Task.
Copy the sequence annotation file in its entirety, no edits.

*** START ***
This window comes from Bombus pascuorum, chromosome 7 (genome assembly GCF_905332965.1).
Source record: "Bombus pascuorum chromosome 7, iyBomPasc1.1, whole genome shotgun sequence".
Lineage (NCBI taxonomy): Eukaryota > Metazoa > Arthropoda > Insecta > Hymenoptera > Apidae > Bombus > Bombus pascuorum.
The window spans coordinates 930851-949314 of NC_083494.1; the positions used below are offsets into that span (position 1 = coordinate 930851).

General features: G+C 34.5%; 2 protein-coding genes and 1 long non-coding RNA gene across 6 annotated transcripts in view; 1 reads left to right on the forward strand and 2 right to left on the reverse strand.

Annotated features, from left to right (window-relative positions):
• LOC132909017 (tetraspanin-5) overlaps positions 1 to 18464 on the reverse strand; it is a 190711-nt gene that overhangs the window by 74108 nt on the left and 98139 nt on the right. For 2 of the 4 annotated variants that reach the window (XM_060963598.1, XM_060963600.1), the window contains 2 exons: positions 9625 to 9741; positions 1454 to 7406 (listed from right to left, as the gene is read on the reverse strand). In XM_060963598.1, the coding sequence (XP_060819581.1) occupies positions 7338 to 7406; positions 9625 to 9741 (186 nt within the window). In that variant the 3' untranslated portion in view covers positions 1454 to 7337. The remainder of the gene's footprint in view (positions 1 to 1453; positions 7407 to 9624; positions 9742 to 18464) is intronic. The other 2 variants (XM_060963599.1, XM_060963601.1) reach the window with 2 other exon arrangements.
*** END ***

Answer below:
This window comes from Bombus pascuorum, chromosome 7 (genome assembly GCF_905332965.1).
Source record: "Bombus pascuorum chromosome 7, iyBomPasc1.1, whole genome shotgun sequence".
Lineage (NCBI taxonomy): Eukaryota > Metazoa > Arthropoda > Insecta > Hymenoptera > Apidae > Bombus > Bombus pascuorum.
The window spans coordinates 930851-949314 of NC_083494.1; the positions used below are offsets into that span (position 1 = coordinate 930851).

General features: G+C 34.5%; 2 protein-coding genes and 1 long non-coding RNA gene across 6 annotated transcripts in view; 1 reads left to right on the forward strand and 2 right to left on the reverse strand.

Annotated features, from left to right (window-relative positions):
• LOC132909017 (tetraspanin-5) overlaps positions 1 to 18464 on the reverse strand; it is a 190711-nt gene that overhangs the window by 74108 nt on the left and 98139 nt on the right. For 2 of the 4 annotated variants that reach the window (XM_060963598.1, XM_060963600.1), the window contains 2 exons: positions 9625 to 9741; positions 1454 to 7406 (listed from right to left, as the gene is read on the reverse strand). In XM_060963598.1, the coding sequence (XP_060819581.1) occupies positions 7338 to 7406; positions 9625 to 9741 (186 nt within the window). In that variant the 3' untranslated portion in view covers positions 1454 to 7337. The remainder of the gene's footprint in view (positions 1 to 1453; positions 7407 to 9624; positions 9742 to 18464) is intronic. The other 2 variants (XM_060963599.1, XM_060963601.1) reach the window with 2 other exon arrangements.